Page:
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Looking back at 40 years of Hospiscare

2022 marks a special year for our hospice charity as we celebrate 40 years of caring in the heart of Devon

From one community nurse caring for patients in Exeter, Hospiscare has grown into a much-loved, award-winning hospice charity, caring for more than 2,500 people living with a terminal illness across Exeter, Mid and East Devon every year.

We simply would not be here without the dedication of our community; from our staff and volunteers to our supporters.

To celebrate all that we have achieved over the decades, we look back at our journey and share the stories of those people who were instrumental to Hospiscare’s success.

Dr Jack Simpson and Dr John Searle

Dr Jack Simpson (L) and Dr John Searle (R) viewing Hospiscare’s first Annual Report

Dr John Searle, Hospiscare’s founding chair, explains, “It really began when I was a medical student at Guy’s Hospital and I was looking after a lady who had advanced stomach cancer, for which there was really no treatment in those days.

“When the consultant came in, he didn’t even acknowledge her. He said, ‘Send her home and give her a bottle of whisky a day’ and then we moved on to the next case. I thought to myself, surely there has to be a better way.

“Some years later as a young doctor, I heard a lecture by Dame Cicely Saunders, the founder of the hospice movement, where she explained that you could control the symptoms at the end of life and that you could prepare both the patient and those close to them that death was coming. Her philosophy was that those last few months or weeks could be lived to the full.

“Years later when I’d moved to Devon, I was invited to chair a group to bring end-of-life care to Exeter. We’d arranged to have a launch in the Guildhall on 21 January 1982 and we expected that a few people would turn up. The Guildhall was packed – people couldn’t get in and they were standing out on the high street in a blizzard!

“I explained what we wanted to do, and that we needed to raise £300,000 to pay for two community nurses. There was an elderly chap at the back and he suddenly took his hat off and shouted ‘Put your money in it!’ By March of that year, we had two community nurses working within a six mile radius of Exeter Cathedral.

“In those early visionary days, you just do it, because you’ve dropped a pebble in the pond and either the ripples are going to fade out, or something is going to happen.”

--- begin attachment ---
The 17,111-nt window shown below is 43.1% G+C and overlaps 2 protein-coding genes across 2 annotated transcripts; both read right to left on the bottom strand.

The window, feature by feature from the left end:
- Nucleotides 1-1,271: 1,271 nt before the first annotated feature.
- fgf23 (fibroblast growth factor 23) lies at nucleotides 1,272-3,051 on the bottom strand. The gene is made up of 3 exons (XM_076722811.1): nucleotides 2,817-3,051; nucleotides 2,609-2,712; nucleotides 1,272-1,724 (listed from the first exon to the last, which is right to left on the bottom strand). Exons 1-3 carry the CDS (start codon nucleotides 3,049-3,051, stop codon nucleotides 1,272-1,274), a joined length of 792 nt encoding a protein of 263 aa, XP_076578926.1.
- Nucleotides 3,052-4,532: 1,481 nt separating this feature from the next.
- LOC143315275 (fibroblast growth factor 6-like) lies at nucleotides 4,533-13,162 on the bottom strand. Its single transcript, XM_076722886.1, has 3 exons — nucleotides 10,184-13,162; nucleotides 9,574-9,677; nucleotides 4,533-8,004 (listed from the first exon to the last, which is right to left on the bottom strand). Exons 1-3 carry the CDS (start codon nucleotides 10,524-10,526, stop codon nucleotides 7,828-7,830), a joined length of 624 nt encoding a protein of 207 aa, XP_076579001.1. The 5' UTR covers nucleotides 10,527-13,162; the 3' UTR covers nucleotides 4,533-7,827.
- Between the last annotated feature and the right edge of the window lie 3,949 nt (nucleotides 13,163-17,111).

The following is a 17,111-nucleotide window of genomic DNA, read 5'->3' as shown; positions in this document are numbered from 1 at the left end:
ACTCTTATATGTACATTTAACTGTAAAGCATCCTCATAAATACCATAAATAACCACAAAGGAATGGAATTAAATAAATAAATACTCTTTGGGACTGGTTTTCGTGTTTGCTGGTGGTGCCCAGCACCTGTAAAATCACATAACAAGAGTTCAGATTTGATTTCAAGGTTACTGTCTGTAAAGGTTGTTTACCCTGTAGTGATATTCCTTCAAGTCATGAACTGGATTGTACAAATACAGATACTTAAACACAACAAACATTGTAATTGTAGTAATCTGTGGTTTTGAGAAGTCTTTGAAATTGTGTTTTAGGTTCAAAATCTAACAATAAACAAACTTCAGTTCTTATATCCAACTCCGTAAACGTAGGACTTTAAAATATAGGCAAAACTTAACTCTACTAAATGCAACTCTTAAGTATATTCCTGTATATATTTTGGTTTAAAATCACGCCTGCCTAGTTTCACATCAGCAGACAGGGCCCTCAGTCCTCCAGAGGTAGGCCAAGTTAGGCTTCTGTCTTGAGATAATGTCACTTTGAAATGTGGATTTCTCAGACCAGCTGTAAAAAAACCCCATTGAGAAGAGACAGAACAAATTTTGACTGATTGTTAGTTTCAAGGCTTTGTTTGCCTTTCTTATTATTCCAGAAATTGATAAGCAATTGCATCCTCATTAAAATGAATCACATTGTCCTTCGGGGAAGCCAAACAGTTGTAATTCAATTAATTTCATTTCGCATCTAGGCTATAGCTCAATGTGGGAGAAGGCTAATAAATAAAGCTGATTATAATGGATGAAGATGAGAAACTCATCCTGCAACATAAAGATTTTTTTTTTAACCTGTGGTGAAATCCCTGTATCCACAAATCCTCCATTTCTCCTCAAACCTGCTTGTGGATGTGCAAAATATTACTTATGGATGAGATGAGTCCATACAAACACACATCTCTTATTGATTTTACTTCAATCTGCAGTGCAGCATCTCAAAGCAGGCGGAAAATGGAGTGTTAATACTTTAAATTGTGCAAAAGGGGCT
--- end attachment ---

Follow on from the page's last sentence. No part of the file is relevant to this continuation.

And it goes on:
A woman outside holding a certificate and medal

Kerry Macnish with a certificate recognising her long service to our charity

Kerry Macnish, one of Hospiscare’s early nurses, continues, “I joined Hospiscare in April 1987 and the nurses were ensconced in an old midwife’s cottage – Mowbray Cottage. I was the fifth nurse to join this small but amazing team, led by Jill Pettitt, Hospiscare’s first nurse.

“It was amazing; I had a long induction because I didn’t have a district nurse qualification, which had been the tradition, but they saw something in me. These amazing matriarchs showed me what community nursing was and how important end-of-life care was to them.

“We were a 24-hour service and Jill would give us a pack, which had a torch, map and written notes. Usually at night on home visits, the relatives would be there to greet us and they were very grateful for the help.

“We learned on our feet and, honestly, I don’t know how we could have run the service without our volunteers.”

A man and woman shaking hands

The Mayor of Exeter with Paula Lawford in Exeter’s Guildhall

Paula Lawford, one of Hospiscare’s first fundraising volunteers, continues, “I was very interested in the hospice movement and a great admirer of Dame Cicely Saunders. I went along to the meeting given by Dr Searle and straightaway I signed a piece of paper, saying that I wanted to become a volunteer. A couple of days later, I was invited to join a committee, which is now called Exeter Friends of Hospiscare.

“At the time, this group was one of the main forms of income for the hospice. In the early days, we organised all sorts of things, from street and house-to-house collections to concerts, swimathons and fetes.

“I sometimes have my moments and think, perhaps I should do something else, and then I think, no, this is a wonderful charity and it is doing great work. The people involved in it are so hard-working and dedicated to providing the best service and I am proud to be a part of it.”

An elderly couple with a young boy

Dr John Searle with his wife Elizabeth at the London Marathon

Dr Searle concludes, “It was crucial to root what we were doing in the local community so that the volunteers, as well as the families, became the ambassadors.

“For everybody who, over 40 years have given money, time, energy and expertise, I am hugely grateful, and hugely grateful that it continues. Without this, we would not be able to do what we do.

“Many people have asked me what it was like to have my dear wife, Elizabeth, looked after by Hospiscare. I tell them, Hospiscare does what it says on the tin, so please go on enabling Hospiscare to do what it says on the tin.”

To hear more stories from our 40 year history, please click here.